Morton’s Pioneer Brigade was formed from the massed Pioneers from every infantry regiment in the Army of the Cumberland and did not therefore formally come under Crittenden’s command.  It may therefore be manoeuvred normally, but will not gain any Manoeuvre bonus from the presence of any general.

The Chicago Board of Trade Battery

This battery was the only ‘pure’ battery of rifled artillery in the battle, though was an army-level battery and did not normally come under Crittenden’s command.  However, for scenario purposes it classes as corps artillery and may be placed by any Union leader or brigadier.

Peagram’s Cavalry Brigade


Peagram’s cavalry had spent the previous days performing a rather ineffectual reconnaissance and on the morning of the battle was resting and in reserve, being camped roughly in the position shown on the scenario map.  Historically, this brigade played no part in the battle, though its proximity meant that it would surely have been engaged, had Union forces tried to roll up the Confederate right flank.

Therefore, at the start of each Confederate turn starting on Turn 2, roll a D10.  If the number is less than the current turn-number, Peagram’s brigade will be released (as usual, a rolled 0 counts as 10).  Peagram will be automatically released immediately after the first Union unit sets foot on Wayne’s Hill (however briefly).

As an army-level asset, Peagram’s brigade may not receive any Manoeuvre bonus from Breckenridge.

Peagram’s brigade may fight dismounted.

Terrain Stuff

Out-of-Bounds Areas – No Confederate units may cross the Stones River except Peagram’s Cavalry Brigade, which may only cross the ford near Adams’ Brigade’s starting position to reach the eastern side of the river.

Additionally, no units from either side may move along the railroad, through the ‘gap’ between the Stones River and the edge of the table, west of Wayne’s Hill.  This area is covered by other units and Confederate fieldworks

Woods – Although it’s the middle of winter, the woods are still full of underbrush, so the line of sight through woods is limited to 2 inches (4cm if you’re using my ground-scale for 10mm figures) and may be traversed as Broken Ground.  Woods provide a -1 Partial Cover shooting modifier and a +1 Favourable Ground defensive melee modifier.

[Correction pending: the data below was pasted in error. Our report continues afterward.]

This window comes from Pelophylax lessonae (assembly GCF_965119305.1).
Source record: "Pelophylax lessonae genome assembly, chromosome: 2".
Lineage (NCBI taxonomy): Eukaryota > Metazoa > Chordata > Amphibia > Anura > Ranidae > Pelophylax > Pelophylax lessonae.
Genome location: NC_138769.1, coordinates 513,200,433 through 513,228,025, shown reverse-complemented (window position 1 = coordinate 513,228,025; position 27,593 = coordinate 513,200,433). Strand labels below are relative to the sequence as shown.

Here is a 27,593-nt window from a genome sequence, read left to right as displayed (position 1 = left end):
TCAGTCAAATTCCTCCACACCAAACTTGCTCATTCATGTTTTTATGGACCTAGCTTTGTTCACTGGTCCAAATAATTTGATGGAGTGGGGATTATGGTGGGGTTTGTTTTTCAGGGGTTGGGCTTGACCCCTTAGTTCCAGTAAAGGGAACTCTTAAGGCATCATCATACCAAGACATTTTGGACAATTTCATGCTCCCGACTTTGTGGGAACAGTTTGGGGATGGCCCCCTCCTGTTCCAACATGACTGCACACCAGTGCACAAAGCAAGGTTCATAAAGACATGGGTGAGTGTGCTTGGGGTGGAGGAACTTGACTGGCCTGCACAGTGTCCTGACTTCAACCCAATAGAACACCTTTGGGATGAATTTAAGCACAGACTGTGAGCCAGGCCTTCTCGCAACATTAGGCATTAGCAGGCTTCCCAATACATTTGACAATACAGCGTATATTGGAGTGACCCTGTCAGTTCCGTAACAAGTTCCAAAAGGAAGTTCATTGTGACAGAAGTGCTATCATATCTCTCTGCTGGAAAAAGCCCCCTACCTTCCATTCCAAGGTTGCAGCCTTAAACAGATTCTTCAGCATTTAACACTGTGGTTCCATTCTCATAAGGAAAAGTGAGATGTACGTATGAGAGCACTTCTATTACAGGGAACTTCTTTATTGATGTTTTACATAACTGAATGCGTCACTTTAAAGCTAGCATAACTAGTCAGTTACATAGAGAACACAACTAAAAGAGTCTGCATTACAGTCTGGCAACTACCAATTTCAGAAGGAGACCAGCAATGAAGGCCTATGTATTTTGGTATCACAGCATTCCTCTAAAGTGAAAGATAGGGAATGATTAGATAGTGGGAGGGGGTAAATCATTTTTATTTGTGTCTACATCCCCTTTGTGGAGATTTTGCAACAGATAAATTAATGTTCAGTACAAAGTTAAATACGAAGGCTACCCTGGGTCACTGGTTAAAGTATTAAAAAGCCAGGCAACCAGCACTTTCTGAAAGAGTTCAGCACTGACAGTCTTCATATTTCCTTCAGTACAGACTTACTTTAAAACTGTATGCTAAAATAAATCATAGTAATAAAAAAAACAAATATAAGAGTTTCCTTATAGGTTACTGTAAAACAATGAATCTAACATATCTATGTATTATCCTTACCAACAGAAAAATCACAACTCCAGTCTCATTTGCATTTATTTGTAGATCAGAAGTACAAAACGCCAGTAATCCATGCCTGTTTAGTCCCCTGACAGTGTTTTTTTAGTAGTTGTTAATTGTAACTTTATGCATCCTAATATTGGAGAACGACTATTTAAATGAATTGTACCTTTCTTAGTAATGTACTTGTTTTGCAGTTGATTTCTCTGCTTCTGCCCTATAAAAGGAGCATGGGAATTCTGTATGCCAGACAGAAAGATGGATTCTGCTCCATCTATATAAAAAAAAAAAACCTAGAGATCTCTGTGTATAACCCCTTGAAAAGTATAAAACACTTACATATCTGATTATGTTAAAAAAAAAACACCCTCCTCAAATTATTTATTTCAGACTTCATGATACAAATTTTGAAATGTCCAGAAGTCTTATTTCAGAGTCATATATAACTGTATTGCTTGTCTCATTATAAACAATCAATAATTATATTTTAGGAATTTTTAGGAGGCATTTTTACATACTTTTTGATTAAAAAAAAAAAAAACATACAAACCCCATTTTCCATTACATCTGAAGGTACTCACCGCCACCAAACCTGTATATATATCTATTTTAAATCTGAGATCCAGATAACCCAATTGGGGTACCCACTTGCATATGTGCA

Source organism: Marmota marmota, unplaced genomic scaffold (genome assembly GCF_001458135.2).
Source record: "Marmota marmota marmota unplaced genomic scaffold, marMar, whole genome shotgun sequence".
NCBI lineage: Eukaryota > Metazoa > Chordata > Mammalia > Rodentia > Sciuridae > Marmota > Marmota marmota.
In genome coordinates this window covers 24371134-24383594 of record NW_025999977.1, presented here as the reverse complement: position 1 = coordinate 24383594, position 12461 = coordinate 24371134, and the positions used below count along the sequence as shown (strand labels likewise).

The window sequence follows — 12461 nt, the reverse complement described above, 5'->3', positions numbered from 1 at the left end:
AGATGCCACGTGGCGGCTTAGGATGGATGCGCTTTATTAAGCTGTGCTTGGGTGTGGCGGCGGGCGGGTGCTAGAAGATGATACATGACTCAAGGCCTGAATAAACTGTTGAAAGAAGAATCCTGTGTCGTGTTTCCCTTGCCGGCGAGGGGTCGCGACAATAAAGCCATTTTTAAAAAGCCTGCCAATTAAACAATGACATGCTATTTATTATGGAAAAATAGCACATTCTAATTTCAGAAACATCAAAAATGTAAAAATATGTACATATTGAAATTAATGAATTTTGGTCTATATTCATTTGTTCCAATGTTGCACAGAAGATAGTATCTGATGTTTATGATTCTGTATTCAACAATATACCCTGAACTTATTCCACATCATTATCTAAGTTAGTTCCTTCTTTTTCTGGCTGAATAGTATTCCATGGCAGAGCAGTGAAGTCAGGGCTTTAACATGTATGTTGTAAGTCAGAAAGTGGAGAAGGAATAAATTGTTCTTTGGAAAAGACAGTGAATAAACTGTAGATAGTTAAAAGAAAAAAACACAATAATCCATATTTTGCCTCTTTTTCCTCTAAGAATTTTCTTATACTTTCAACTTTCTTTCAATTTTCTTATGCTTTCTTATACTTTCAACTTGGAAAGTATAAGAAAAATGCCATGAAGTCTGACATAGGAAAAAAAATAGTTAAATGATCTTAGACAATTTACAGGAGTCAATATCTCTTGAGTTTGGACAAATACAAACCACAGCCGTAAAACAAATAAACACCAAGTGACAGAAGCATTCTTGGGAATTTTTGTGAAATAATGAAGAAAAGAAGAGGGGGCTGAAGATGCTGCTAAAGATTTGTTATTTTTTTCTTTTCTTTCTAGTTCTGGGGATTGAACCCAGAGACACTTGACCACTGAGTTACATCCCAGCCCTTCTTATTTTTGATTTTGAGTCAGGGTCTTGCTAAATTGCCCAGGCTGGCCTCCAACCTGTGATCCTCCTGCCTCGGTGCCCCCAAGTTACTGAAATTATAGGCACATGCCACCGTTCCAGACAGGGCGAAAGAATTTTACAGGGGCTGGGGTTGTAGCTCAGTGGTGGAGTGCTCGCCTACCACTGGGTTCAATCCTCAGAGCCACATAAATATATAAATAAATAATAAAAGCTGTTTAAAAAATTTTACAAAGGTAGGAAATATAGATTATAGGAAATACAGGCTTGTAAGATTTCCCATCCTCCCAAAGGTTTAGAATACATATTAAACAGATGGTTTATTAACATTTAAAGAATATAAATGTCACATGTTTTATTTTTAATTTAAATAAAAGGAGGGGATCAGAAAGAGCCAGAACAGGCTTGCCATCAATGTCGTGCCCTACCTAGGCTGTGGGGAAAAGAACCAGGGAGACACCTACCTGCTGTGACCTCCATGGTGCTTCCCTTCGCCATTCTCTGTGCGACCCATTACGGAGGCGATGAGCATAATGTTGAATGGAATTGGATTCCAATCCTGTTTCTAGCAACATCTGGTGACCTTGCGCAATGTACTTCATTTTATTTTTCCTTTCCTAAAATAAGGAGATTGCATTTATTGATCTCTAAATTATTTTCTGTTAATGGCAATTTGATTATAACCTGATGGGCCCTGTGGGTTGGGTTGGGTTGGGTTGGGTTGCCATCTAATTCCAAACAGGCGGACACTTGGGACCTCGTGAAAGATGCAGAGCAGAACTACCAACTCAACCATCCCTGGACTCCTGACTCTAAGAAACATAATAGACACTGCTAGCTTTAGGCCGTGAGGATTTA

Stones River & Fords – Stones River is impassable to all units except at the marked fords, where it may be passed by units in March Column formation, as Broken Ground.  Where a ford is defended, units may use Storming Column formation and the defender will receive a +1 Favourable Ground melee modifier.

Streams – Streams are passable to all troops as Broken Ground, though where the stream is within woodland it becomes Rough Ground.  A defender will receive a +1 Favourable Ground melee modifier for defending a stream.

Hills – The hills in this scenario are gently rolling and while they provide an elevated position for artillery (thus enabling Plunging Fire), they are traversed at the normal movement rate and do not provide a Favourable Ground melee modifier.


Fieldworks – Hanson’s fieldworks on Wayne’s Hill are only hasty scrapes (and perhaps not quite as impressive as I modelled them!) and provide a -1 Partial Cover modifier for firing and a +1 Favourable Ground modifier to any unit positioned behind them (note that these modifiers only work in one direction!).  An unit traversing the Fieldworks must do so at Broken Ground rate.

Roads – All marked roads are in good condition and units may use the Road movement rate when moving along them for the entire turn.

Friendly Table Edges – Confederate units will retreat toward the southern (bottom) edge of the map.  Union units will retreat toward the nearest ford to their rear and then to the western (left) edge of the map.

Unit Labels

This entry was posted in 10mm Figures, American Civil War, Fire & Fury (Brigade), Fire & Fury (Brigade) Scenarios, Scenarios. Bookmark the permalink.

2 Responses to Murfreesboro 1862: The Northern Flank (Scenario for Fire & Fury 2nd Edition)

  1. Michael D Wedding says:

    Excellent!!! We need more of these… I wish they had done the last scenarios book for the battles in the last years. Their other books were GREAT!

    • jemima_fawr says:

      Cheers! Yes, it’s a shame, but Rich told me that basically the cost v benefit ratio has run into a brick wall since Covid and he’s struggling to make his money back from the books, which is a bloody shame. That said, have you seen the free scenarios that appeared on the site last year? They’ve added another one since the first batch, so I’m hoping that they keep adding to them.